"I See The Lords Of Human Kind Pass By"
Context: Goldsmith's traveler, sitting on a crag high in the Alps, has been thinking of the merits and defects of some of the nations through which he has traveled. (It was one of Goldsmith's basic beliefs that every nation has some single outstanding virtue, as well as some major contrasting defect. This belief appears on a number of occasions in his prose work, The Citizen of the World, a series of letters from a Chinese traveler who reports on customs and manners as he perceives them among various nations.) In the poem, Goldsmith has evaluated the virtues and defects of Italy, France, and Holland, and now turns toward England, where independence and freedom rule mankind. Independence is a virtue, Goldsmith proclaims, but it can be carried too far. Then it "Keeps man from man, and breaks the social tie. . . ." Speaking of the love of freedom in his countrymen, the poet writes:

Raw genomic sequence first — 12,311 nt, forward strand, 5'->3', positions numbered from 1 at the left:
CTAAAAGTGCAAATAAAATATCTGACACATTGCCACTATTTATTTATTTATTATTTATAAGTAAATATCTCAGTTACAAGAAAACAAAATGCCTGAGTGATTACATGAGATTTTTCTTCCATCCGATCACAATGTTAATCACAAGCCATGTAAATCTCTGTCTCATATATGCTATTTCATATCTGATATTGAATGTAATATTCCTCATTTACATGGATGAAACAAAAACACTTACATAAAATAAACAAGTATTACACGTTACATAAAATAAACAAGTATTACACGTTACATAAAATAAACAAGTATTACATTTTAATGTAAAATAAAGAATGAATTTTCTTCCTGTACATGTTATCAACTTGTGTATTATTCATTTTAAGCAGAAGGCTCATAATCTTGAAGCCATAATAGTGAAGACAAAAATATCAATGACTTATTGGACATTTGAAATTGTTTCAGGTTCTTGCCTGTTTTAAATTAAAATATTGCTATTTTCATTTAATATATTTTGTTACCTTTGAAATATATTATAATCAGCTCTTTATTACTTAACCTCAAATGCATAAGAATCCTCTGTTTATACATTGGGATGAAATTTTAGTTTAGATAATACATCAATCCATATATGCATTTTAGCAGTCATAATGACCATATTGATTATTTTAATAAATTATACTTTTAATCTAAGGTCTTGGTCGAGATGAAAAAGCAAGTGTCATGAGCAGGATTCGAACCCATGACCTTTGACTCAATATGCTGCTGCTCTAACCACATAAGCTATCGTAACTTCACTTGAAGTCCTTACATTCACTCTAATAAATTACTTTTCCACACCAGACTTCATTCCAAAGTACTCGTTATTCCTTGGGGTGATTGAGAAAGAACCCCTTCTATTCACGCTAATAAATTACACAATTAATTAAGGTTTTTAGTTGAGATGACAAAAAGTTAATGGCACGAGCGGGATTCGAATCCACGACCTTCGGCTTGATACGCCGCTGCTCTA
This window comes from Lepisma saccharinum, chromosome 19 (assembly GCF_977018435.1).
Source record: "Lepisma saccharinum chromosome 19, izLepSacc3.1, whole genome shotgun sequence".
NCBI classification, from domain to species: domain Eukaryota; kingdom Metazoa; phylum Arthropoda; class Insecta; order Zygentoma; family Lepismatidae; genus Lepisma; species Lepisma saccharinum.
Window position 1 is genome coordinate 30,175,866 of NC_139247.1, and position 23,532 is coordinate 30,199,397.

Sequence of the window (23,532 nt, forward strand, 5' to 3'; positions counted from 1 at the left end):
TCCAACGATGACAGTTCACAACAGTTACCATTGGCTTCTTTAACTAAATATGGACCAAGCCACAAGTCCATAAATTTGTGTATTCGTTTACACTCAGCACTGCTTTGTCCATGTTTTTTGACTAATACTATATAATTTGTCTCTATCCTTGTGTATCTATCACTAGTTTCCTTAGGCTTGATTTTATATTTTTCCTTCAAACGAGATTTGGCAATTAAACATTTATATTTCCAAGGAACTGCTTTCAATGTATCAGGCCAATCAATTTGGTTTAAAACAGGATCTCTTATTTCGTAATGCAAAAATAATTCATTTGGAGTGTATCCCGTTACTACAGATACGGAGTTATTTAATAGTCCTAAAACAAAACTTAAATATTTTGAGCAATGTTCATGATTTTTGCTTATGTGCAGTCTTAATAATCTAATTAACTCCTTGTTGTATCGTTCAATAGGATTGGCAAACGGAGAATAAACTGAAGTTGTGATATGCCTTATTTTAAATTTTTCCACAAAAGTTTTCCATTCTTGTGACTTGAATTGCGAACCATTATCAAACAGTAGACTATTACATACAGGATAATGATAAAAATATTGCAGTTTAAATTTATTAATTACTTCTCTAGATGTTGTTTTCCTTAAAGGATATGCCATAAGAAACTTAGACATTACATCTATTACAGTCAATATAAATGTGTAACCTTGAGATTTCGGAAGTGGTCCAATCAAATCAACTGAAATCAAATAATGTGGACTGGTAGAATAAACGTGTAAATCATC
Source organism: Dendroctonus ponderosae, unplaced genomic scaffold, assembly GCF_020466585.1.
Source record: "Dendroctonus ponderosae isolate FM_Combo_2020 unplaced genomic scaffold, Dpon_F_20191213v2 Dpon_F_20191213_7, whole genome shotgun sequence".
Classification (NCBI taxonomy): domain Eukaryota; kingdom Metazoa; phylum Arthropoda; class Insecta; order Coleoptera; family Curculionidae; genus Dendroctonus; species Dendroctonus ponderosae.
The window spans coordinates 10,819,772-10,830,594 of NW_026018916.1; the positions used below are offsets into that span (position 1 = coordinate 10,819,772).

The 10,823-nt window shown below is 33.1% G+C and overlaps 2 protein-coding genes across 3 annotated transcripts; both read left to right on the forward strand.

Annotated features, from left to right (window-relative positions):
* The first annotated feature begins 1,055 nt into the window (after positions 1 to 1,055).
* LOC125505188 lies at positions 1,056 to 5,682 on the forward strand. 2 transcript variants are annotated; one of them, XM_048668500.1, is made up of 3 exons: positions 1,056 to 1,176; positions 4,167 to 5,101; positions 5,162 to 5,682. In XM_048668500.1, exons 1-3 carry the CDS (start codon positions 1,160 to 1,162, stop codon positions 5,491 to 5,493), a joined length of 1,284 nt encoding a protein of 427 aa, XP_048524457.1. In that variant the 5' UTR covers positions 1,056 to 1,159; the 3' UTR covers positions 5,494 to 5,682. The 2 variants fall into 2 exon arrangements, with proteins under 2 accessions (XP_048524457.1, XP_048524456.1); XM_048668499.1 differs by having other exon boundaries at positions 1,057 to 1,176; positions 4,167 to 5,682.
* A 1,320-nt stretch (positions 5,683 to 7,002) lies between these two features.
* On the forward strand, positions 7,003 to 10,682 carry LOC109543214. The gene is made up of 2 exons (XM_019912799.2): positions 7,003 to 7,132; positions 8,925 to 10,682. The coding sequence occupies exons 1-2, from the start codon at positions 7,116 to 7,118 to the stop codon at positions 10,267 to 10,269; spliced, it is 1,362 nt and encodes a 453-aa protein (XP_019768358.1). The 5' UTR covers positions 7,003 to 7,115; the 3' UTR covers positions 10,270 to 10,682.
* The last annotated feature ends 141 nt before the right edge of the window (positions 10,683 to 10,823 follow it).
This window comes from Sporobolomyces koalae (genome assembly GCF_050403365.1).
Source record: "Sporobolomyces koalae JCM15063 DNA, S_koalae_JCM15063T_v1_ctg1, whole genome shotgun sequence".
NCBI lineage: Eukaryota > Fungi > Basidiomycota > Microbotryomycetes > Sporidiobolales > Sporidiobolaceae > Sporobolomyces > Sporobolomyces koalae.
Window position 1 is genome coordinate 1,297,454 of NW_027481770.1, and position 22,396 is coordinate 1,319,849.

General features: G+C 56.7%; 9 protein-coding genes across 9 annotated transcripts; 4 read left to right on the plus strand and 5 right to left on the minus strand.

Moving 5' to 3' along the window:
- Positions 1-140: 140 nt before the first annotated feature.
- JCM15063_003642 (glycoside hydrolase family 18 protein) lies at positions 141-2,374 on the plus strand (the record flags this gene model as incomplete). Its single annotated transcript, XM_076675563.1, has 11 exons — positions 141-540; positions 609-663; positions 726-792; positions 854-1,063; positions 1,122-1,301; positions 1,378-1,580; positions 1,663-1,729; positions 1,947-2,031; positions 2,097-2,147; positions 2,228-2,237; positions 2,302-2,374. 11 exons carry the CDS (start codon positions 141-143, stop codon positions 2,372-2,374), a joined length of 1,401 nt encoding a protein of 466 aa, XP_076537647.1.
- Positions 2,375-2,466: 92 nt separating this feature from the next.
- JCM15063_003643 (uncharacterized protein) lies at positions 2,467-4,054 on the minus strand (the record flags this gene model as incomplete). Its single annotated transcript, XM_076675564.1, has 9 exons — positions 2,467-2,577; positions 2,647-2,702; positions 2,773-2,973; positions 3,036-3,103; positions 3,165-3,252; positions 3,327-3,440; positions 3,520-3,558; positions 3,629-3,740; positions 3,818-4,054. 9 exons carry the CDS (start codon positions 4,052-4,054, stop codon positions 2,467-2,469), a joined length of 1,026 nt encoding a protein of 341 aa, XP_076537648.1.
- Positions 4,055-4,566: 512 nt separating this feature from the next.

Stern o'er each bosom Reason holds her stateWith daring aims irregularly great;Pride in their port, defiance in their eye,I see the lords of human kind pass by;Intent on high designs, a thoughtful band,By forms unfashion'd, fresh from Nature's hand,Fierce in their native hardiness of soul,True to imagin'd right, above control,While e'en the peasant boasts these rights to scan,And learns to venerate himself as man.